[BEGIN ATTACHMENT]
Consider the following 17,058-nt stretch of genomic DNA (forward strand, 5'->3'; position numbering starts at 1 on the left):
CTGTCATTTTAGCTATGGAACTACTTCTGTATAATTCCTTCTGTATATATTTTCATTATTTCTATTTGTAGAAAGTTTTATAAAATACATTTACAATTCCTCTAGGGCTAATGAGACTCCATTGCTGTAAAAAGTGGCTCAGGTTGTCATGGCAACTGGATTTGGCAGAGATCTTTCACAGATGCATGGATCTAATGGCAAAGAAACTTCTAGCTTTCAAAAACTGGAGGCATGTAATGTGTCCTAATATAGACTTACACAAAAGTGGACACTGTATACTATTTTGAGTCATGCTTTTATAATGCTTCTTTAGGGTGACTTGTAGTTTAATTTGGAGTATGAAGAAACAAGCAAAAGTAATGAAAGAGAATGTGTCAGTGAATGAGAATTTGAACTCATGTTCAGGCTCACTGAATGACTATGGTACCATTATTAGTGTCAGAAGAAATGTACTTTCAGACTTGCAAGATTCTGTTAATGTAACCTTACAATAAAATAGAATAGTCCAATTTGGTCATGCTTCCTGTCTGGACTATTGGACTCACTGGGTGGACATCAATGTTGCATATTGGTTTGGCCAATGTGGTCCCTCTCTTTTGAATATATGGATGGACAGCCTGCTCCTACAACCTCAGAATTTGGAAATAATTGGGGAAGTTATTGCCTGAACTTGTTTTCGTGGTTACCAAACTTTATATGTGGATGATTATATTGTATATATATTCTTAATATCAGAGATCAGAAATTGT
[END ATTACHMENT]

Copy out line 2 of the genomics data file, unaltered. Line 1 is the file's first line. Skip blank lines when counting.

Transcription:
CTGTCATTTTAGCTATGGAACTACTTCTGTATAATTCCTTCTGTATATATTTTCATTATTTCTATTTGTAGAAAGTTTTATAAAATACATTTACAATTCCTCTAGGGCTAATGAGACTCCATTGCTGTAAAAAGTGGCTCAGGTTGTCATGGCAACTGGATTTGGCAGAGATCTTTCACAGATGCATGGATCTAATGGCAAAGAAACTTCTAGCTTTCAAAAACTGGAGGCATGTAATGTGTCCTAATATAGACTTACACAAAAGTGGACACTGTATACTATTTTGAGTCATGCTTTTATAATGCTTCTTTAGGGTGACTTGTAGTTTAATTTGGAGTATGAAGAAACAAGCAAAAGTAATGAAAGAGAATGTGTCAGTGAATGAGAATTTGAACTCATGTTCAGGCTCACTGAATGACTATGGTACCATTATTAGTGTCAGAAGAAATGTACTTTCAGACTTGCAAGATTCTGTTAATGTAACCTTACAATAAAATAGAATAGTCCAATTTGGTCATGCTTCCTGTCTGGACTATTGGACTCACTGGGTGGACATCAATGTTGCATATTGGTTTGGCCAATGTGGTCCCTCTCTTTTGAATATATGGATGGACAGCCTGCTCCTACAACCTCAGAATTTGGAAATAATTGGGGAAGTTATTGCCTGAACTTGTTTTCGTGGTTACCAAACTTTATATGTGGATGATTATATTGTATATATATTCTTAATATCAGAGATCAGAAATTGT